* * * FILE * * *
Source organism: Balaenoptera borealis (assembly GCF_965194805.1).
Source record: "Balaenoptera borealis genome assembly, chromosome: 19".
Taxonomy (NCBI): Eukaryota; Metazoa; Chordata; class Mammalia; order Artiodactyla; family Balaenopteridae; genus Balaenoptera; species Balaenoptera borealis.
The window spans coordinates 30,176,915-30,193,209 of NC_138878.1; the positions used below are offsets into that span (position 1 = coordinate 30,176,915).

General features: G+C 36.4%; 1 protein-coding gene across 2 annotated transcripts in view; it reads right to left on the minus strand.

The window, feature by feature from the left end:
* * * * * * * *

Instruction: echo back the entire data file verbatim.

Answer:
Source organism: Balaenoptera borealis (assembly GCF_965194805.1).
Source record: "Balaenoptera borealis genome assembly, chromosome: 19".
Taxonomy (NCBI): Eukaryota; Metazoa; Chordata; class Mammalia; order Artiodactyla; family Balaenopteridae; genus Balaenoptera; species Balaenoptera borealis.
The window spans coordinates 30,176,915-30,193,209 of NC_138878.1; the positions used below are offsets into that span (position 1 = coordinate 30,176,915).

General features: G+C 36.4%; 1 protein-coding gene across 2 annotated transcripts in view; it reads right to left on the minus strand.

The window, feature by feature from the left end: